- AST80002 Astrophotography & CCD Imaging: Mel Hulbert Melissa Hulbert completed a BSc. (Hons) in Physics at the University of Western Sydney, during which she worked as a night guide/lecturer at Sydney Observatory (part of the Powerhouse Museum) where she now works full-time as an Astronomy Educator. In between, she contributed a column to Lab News Magazine and then later spent some time as Assistant Editor on both Lab News and Today's Life Sciences Magazines. She is a member of the Australia Science Communicators and in 2000 she was part of the 'Science in the Pub' team that won an Australian Eureka Award for Science Promotion. Melissa also teaches astronomy courses at WEA through Sydney Observatory and for the past 15 years at the St George and Sutherland Community College. She has been an active member of Sutherland Astronomical Society for over 20 years with her main interest in astro-imaging. Ten years ago she initiated the formation of the astro-imaging group which she has just stepped down from coordinating. She is also a member of the Astronomical Society of NSW. Melissa's main interests have always been comets and eclipses, but if it's up there and not beyond the range of the equipment she's using then she's happy to snap its portrait. In the last few years Melissa has been learning to read and translate Egyptian hieroglyphs and has been able to combine this with her interest in archeoastronomy. When time allows, Melissa likes nothing better than spending time imaging the wonders of a clear, dark night sky with a few friends.
- AST80003 Cosmology and the Large-scale Structure of the Universe: Michael Murphy
Prof Michael Murphy received a B.Sc.(Hons) in 1999 and a Ph.D. in Astrophysics from the University of New South Wales in 2003. He then worked as Research Fellow at the Institute of Astronomy at the University of Cambridge (UK) from 2003 to mid-2007 before taking up a lectureship at the Centre for Astrophysics & Supercomputing, Swinburne University of Technology.
Michael's research involves using quasars as background light sources to study the gas in and around galaxies, as well as the intergalactic medium, along the quasar line of sight from Earth. The 'circumgalactic' and intergalactic gas imprint characteristic absorption lines onto the quasar's spectrum; studies of these absorption lines therefore enables the extraction of detailed information about how galaxies accrete gas to form new stars and expel gas as massive stars explode. The absorption lines also carry information about fundamental physics in the distant galaxies. For example, Michael's research has focused on determining whether some of the so-called "fundamental constants of nature" are indeed constant or whether they vary over the huge cosmological time- and distance-scales between the galaxies and Earth. Michael typically gathers his quasar spectra using the world's largest optical telescopes, particularly the Keck and Subaru Telescopes in Hawaii and the Very Large Telescopes in Chile.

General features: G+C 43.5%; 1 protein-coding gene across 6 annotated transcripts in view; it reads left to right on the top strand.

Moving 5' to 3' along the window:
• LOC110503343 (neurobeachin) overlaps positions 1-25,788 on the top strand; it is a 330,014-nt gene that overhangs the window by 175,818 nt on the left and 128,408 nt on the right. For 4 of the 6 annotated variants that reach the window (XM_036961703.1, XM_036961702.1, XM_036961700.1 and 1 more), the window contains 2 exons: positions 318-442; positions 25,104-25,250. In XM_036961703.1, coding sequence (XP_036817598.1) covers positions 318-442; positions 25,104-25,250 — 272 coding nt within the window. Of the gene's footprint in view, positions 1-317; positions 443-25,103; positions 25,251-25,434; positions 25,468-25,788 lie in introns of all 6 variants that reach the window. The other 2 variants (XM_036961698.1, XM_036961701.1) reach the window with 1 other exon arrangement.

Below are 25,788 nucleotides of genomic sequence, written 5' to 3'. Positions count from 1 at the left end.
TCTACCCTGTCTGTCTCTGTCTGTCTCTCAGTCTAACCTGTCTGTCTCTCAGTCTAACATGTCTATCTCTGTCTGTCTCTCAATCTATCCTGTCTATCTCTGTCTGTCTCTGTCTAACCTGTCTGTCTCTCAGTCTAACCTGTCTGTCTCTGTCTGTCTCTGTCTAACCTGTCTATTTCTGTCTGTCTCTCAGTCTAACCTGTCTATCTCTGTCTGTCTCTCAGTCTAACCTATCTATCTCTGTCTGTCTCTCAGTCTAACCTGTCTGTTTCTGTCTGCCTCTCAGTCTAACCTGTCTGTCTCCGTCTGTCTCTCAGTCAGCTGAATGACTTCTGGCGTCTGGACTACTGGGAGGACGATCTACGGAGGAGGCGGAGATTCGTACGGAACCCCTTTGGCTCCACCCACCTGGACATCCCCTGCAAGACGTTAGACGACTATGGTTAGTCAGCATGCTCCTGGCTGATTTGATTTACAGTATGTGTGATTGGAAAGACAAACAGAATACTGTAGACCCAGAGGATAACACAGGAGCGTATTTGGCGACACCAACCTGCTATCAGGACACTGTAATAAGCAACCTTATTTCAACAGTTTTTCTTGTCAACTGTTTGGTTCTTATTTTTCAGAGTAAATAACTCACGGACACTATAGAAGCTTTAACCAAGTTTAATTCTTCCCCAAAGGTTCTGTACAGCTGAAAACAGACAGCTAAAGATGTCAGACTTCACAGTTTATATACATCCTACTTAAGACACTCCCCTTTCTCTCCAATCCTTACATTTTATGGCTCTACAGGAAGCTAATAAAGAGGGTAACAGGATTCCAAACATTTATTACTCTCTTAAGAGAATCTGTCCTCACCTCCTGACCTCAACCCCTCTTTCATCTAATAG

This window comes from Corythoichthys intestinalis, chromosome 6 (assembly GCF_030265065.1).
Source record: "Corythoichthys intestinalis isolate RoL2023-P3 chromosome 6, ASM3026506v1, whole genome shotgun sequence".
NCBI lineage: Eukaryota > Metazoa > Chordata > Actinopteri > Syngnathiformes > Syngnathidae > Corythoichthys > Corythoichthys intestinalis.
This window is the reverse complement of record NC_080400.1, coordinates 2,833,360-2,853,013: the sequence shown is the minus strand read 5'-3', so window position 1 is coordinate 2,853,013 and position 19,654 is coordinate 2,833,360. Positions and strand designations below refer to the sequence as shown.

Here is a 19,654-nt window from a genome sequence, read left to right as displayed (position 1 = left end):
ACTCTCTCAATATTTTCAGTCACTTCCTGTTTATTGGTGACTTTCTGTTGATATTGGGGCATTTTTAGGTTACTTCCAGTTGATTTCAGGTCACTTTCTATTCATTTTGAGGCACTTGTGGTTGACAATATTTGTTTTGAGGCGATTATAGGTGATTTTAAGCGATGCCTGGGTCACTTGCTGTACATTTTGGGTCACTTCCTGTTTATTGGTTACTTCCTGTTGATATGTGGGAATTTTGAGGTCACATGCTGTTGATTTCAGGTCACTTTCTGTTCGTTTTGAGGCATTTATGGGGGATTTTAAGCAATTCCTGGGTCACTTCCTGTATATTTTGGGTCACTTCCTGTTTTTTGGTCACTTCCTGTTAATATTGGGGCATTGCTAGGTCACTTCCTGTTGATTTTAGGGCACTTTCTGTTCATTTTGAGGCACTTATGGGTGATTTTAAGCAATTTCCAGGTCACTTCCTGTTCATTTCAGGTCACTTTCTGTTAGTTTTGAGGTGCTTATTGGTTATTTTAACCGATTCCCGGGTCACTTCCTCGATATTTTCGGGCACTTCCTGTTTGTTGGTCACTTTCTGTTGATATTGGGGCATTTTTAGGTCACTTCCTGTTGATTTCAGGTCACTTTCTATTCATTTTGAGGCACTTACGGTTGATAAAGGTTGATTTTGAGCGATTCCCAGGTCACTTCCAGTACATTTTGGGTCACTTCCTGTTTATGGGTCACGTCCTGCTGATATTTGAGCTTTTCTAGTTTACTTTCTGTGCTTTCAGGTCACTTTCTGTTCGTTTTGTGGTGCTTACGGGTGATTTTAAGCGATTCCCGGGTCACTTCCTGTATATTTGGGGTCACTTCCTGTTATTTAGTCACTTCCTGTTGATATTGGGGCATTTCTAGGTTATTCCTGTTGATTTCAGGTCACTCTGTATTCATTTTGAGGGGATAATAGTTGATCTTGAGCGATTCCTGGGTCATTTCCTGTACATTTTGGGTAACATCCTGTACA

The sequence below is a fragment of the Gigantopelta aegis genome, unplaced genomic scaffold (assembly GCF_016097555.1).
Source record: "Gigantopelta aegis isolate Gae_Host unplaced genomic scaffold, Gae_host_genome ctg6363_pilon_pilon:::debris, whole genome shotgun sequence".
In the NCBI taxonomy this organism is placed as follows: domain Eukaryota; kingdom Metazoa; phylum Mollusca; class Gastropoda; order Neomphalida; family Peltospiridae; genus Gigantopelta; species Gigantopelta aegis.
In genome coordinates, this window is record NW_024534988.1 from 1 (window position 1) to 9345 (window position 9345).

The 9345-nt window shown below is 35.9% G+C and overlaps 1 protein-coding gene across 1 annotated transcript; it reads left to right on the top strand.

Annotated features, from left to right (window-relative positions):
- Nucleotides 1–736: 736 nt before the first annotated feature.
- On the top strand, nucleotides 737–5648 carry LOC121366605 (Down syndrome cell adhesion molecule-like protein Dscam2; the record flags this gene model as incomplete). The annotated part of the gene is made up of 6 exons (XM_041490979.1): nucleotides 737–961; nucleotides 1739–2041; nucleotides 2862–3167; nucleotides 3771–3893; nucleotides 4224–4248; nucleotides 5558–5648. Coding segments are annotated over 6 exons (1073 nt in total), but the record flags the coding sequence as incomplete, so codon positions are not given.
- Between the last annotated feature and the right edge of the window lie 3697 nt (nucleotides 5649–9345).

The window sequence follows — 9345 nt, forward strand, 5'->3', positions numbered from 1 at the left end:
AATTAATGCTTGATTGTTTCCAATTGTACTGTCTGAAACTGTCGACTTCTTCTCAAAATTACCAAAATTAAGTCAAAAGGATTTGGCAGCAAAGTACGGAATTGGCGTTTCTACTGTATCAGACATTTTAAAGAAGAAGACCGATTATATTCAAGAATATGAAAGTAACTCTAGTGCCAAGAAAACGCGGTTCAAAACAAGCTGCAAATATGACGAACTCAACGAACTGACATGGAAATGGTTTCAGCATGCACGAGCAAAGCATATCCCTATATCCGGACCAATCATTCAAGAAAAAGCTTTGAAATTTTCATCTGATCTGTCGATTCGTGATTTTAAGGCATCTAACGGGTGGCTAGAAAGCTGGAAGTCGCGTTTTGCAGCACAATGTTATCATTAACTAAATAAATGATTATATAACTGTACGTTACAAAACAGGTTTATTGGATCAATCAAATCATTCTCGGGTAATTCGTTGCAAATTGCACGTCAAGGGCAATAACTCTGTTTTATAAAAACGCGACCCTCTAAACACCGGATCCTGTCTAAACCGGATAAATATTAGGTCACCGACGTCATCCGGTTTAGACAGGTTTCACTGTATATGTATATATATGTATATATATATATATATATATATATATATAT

- AST80015 Planetary Science: Kurt Liffman
Dr Kurt Liffman has a B.Sc.(Hons) in Mathematics from the University of Melbourne and PhD in astrophysics from the Department of Physics and Astronomy, Rice University (Houston, TX). Kurt has worked on problems related to the formation of the Solar System at NASA's Johnson Space Center (Houston, TX) and AMES Research Center (Mountain View, CA). Kurt also worked at the CSIRO, where he was affiliated with the astrophysics group at the Australia Telescope National Facility . He currently works at Swinburne as a research scientist and sessional lecturer at SAO. Kurt is also a visiting scientist at the Hawai'i Institute of Geophysics and Planetology.
Around two decades ago, Kurt and Michael J. I Brown published a theory suggesting that the some major components found in meteorites (and, possibly, the planets) were formed or reprocessed close to the early Sun and distributed through-out the early Solar System by bipolar jet flows or accretional flows that were produced close to the early Sun in the first few million years of the Solar System. This theory has obtained some preliminary observational confirmation with observations from the Spitzer Space Telescope that show exactly this process occurring in the protostellar systems Ex Lup and HOPS 68. Kurt is currently working with Prof. Sarah Maddison (Swinburne) and the Swinburne planetary science/astrophysics group on projects to better understand how Stellar Systems are formed.
- AST80012 Major Project - History of Astronomy: Jeremy Mould Prof Jeremy Mould is a graduate of the University of Melbourne and of the Australian National University. He is a professor at Swinburne University’s Centre for Astrophysics & Supercomputing and professorial fellow at the University of Melbourne. Jeremy Mould was Director of the National Optical Astronomy Observatory (NOAO) from 2001-2007. NOAO is the National Science Foundation’s facility for ground-based astronomical research at optical and infrared wavelengths in the USA. Preceding appointments were Professor of Astronomy at the Australian National University, Director of the ANU's Research School of Astronomy & Astrophysics, and Professor of Astronomy at the California Institute of Technology's Palomar Observatory. His career has mostly been in optical/infrared observatories. Besides Palomar, he has worked at the Royal Greenwich Observatory, Kitt Peak National Observatory, and Mount Wilson & Las Campanas Observatories. Jeremy has worked on numerous teams, advisory and planning committees for NASA. At Caltech he served three years as Executive Officer for Astronomy and then joined the Science Steering Committee for the W.M. Keck Telescope, now the world's largest optical telescope. He was chairman of the Anglo-Australian Telescope Board 1999/2000, and a Fellow of the Australian Academy of Science from 1998. Awarded the American Astronomical Society's Newton Lacy Pierce prize in 1982 jointly with his late colleague Marc Aaronson and the Gruber Prize in Cosmology with Wendy Freedman and Rob Kennicutt in 2009, Jeremy's research interests are in observational cosmology and observational aspects of stellar evolution.